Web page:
When a lift malfunctions or a slab of plaster falls off the side of a Housing Board block, the relevant town council - not the HDB - must pick up the pieces.
Town councils are officially responsible for maintaining the common spaces of HDB estates.
But a valid question that has been raised in both coffee shops and Parliament is whether the HDB might bear some responsibility for such incidents as well.
Consider three incidents in the last quarter of 2016, in which facade elements fell from HDB blocks: a sunshade in Tampines, a piece of facade in Circuit Road and a slab of plaster in Hougang.
The latter two were found to have involved "wear and tear" and deterioration due to the weather - circumstances which good maintenance could presumably have prevented.
In contrast, the Tampines sunshade was found to have no reinforcement bars on the side that fell.
This is an issue that would have arisen during construction, for which the town council surely cannot be held responsible.
With lifts, the picture is similar.
At the outset, the HDB is responsible for procuring lift suppliers for new projects.
Under the Lift Upgrading Programme, it is also the HDB which decides on the lift supplier.
But responsibility for maintaining these lifts falls on the town council.
"The way it works, the town council will only take over. We are not involved in the selection of lifts," says Pasir Ris-Punggol Town Council chairman Zainal Sapari.
In other words, town councils have to work within the context of decisions made earlier by the HDB.
This might not be ideal, as seen in a Parliamentary question raised last November by Ms Sun Xueling, an MP for Pasir Ris-Punggol GRC.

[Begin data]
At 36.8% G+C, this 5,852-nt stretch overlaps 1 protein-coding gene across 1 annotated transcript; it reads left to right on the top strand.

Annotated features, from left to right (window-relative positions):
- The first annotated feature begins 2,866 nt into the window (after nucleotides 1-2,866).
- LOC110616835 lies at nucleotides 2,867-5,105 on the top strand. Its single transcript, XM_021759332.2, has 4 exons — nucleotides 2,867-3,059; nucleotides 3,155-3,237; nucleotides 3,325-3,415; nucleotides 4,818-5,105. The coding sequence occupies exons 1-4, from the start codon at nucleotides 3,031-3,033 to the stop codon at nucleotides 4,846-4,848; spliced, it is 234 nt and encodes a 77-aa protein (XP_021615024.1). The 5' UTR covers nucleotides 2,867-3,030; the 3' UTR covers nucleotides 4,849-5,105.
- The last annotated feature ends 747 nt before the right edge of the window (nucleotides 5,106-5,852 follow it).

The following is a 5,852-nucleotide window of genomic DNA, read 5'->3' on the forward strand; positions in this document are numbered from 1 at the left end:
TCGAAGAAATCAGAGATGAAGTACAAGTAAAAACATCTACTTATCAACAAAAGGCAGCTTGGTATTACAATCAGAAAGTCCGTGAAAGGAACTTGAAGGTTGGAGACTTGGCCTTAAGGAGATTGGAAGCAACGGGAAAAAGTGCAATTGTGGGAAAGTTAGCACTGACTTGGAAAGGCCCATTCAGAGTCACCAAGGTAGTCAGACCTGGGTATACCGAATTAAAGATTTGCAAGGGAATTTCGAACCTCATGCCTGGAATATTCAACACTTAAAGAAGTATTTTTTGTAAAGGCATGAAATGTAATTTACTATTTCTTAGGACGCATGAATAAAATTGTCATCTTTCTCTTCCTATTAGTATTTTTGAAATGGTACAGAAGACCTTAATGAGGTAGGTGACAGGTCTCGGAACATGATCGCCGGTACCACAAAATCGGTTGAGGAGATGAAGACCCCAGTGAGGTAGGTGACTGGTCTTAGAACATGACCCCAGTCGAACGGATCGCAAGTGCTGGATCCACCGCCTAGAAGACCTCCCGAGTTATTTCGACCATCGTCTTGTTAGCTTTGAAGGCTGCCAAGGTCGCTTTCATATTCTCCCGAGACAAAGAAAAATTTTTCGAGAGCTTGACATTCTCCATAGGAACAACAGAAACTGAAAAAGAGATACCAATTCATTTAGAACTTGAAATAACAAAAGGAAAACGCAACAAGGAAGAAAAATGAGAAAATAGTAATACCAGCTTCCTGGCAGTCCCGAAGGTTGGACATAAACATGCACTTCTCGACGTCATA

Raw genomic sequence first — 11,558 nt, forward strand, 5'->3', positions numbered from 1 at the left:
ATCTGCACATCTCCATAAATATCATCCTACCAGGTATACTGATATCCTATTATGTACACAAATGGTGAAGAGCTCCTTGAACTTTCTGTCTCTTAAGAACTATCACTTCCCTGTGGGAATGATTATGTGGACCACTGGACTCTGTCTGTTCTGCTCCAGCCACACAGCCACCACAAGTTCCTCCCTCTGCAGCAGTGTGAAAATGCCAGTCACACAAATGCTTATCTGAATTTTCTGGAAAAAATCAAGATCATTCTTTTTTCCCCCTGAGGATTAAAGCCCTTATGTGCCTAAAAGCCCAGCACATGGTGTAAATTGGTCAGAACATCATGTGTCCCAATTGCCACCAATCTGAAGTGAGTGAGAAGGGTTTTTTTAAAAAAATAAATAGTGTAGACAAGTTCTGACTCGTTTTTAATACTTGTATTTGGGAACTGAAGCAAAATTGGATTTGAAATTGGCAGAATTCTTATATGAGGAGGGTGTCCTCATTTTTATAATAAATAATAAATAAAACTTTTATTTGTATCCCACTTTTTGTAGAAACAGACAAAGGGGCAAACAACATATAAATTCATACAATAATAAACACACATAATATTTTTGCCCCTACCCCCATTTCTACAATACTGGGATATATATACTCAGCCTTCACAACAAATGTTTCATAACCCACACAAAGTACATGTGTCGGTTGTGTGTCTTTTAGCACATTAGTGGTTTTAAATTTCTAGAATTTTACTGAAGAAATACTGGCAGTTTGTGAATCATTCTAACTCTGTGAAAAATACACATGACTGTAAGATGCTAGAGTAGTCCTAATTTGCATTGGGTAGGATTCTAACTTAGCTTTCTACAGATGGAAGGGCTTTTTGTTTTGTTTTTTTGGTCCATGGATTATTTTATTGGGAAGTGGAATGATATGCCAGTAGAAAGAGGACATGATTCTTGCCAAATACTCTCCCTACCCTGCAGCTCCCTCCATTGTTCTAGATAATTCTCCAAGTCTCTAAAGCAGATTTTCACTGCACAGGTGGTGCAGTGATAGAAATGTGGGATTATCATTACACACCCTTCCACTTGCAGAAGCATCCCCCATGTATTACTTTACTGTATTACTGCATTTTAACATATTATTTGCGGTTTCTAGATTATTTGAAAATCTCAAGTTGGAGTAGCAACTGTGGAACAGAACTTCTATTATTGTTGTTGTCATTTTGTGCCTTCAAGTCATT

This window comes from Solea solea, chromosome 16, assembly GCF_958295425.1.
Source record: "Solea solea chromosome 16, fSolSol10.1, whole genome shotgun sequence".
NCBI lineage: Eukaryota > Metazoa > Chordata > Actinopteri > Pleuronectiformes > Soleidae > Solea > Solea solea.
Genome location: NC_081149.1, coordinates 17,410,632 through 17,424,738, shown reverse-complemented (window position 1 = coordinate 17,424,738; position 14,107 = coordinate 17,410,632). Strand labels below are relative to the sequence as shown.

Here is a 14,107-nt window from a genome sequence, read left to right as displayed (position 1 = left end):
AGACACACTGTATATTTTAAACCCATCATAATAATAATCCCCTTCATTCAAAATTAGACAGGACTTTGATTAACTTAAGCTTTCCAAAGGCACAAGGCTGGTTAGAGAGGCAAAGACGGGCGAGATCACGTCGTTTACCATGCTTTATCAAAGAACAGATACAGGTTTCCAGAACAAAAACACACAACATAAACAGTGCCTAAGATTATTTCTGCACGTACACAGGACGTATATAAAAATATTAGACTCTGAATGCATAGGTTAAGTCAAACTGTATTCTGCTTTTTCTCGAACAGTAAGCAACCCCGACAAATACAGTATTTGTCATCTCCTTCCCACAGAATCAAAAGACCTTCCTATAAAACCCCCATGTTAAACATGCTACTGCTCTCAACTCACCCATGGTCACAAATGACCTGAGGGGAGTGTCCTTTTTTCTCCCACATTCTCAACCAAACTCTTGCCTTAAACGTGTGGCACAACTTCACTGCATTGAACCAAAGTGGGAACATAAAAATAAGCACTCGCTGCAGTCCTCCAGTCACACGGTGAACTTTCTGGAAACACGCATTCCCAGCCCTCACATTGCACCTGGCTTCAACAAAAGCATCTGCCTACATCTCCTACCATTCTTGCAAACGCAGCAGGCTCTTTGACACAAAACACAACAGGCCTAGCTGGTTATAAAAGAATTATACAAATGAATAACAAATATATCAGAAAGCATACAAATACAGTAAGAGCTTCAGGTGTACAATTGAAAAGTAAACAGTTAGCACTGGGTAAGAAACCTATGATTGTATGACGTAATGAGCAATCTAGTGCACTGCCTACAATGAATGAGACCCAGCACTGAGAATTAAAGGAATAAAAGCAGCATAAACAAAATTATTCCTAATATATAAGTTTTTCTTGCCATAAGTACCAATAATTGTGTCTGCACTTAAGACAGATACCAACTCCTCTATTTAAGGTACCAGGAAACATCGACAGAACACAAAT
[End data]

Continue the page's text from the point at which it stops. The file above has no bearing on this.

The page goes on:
She asked about situations "where a lift contractor has systematically shown an inability to rectify lift faults and the town council is stuck with the lift contractor as the sole proprietor of its technology".
Since becoming an MP in 2015, Ms Sun has been working to address lift issues in her Punggol West ward, such as lift doors repeatedly opening and closing.
The contractor, Sigma, has been banned from tendering for new HDB projects since October 2015. But her town council is hardly the only one "stuck" with a lift contractor it did not choose.
WHO SHOULD BE IN CHARGE?
One call that surfaces periodically is for the HDB to take back responsibility for estate maintenance, as was the case before town councils were created in 1989.
It came up in 2013, when then National Development Minister Khaw Boon Wan announced a review of the Town Councils Act.
A poll by The Straits Times in May 2013 found 41 out of 50 people wanted the HDB to resume responsibility for managing towns.
When the review was finally completed last year, the same call arose during a public consultation.
The consultation was on proposed changes to clarify the powers of town councils vis-a-vis government agencies, give the Ministry of National Development (MND) more oversight, improve governance and strengthen financial management.
Yet some members of the public went beyond that scope, calling for the model to change altogether. Some suggested merging town councils with HDB branches. Others simply wanted "HDB, MND or the Government" to take back the functions of the town councils.
But the Government has consistently rejected such calls.
In 2013, Mr Khaw stressed the inherently political nature of town councils, which requires them to be responsible for maintenance.
He reminded Parliament why town councils were set up in the first place.
Before 1989, common areas were maintained by the HDB.
"However, Parliament decided to give MPs more authority and responsibility over the HDB estates in their constituencies, in order to strengthen the nexus between the residents and their elected MPs," said Mr Khaw.
"We should not return to a situation where HDB administers estates all over Singapore, and MPs have no authority or responsibility over what is done or how well things work," he added.
Speaking to The Straits Times, former Ang Mo Kio Town Council chairman and retired MP Inderjit Singh suggested a middle ground.
"The town council can take care of estate cleanliness and so on," he said. But for issues related to the physical infrastructure itself - such as lifts and facades - the HDB should remain responsible.